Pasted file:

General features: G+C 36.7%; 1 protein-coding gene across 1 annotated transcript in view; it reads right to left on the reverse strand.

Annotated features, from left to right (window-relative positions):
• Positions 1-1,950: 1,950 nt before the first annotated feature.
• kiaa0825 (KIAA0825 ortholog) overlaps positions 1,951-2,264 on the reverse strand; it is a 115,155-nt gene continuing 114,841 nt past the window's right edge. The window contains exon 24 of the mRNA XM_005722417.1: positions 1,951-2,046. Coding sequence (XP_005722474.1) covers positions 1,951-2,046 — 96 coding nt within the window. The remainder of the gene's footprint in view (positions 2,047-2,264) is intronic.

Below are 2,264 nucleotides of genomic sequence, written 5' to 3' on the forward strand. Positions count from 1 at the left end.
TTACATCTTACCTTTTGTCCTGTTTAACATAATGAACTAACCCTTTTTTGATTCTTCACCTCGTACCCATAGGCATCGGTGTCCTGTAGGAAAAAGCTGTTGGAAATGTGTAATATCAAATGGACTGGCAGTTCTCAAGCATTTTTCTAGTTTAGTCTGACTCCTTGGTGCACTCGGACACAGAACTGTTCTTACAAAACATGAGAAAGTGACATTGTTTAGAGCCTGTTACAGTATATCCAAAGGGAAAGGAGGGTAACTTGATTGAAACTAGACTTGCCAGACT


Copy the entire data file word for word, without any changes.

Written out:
General features: G+C 36.7%; 1 protein-coding gene across 1 annotated transcript in view; it reads right to left on the reverse strand.

Annotated features, from left to right (window-relative positions):
• Positions 1-1,950: 1,950 nt before the first annotated feature.
• kiaa0825 (KIAA0825 ortholog) overlaps positions 1,951-2,264 on the reverse strand; it is a 115,155-nt gene continuing 114,841 nt past the window's right edge. The window contains exon 24 of the mRNA XM_005722417.1: positions 1,951-2,046. Coding sequence (XP_005722474.1) covers positions 1,951-2,046 — 96 coding nt within the window. The remainder of the gene's footprint in view (positions 2,047-2,264) is intronic.

Below are 2,264 nucleotides of genomic sequence, written 5' to 3' on the forward strand. Positions count from 1 at the left end.
TTACATCTTACCTTTTGTCCTGTTTAACATAATGAACTAACCCTTTTTTGATTCTTCACCTCGTACCCATAGGCATCGGTGTCCTGTAGGAAAAAGCTGTTGGAAATGTGTAATATCAAATGGACTGGCAGTTCTCAAGCATTTTTCTAGTTTAGTCTGACTCCTTGGTGCACTCGGACACAGAACTGTTCTTACAAAACATGAGAAAGTGACATTGTTTAGAGCCTGTTACAGTATATCCAAAGGGAAAGGAGGGTAACTTGATTGAAACTAGACTTGCCAGACT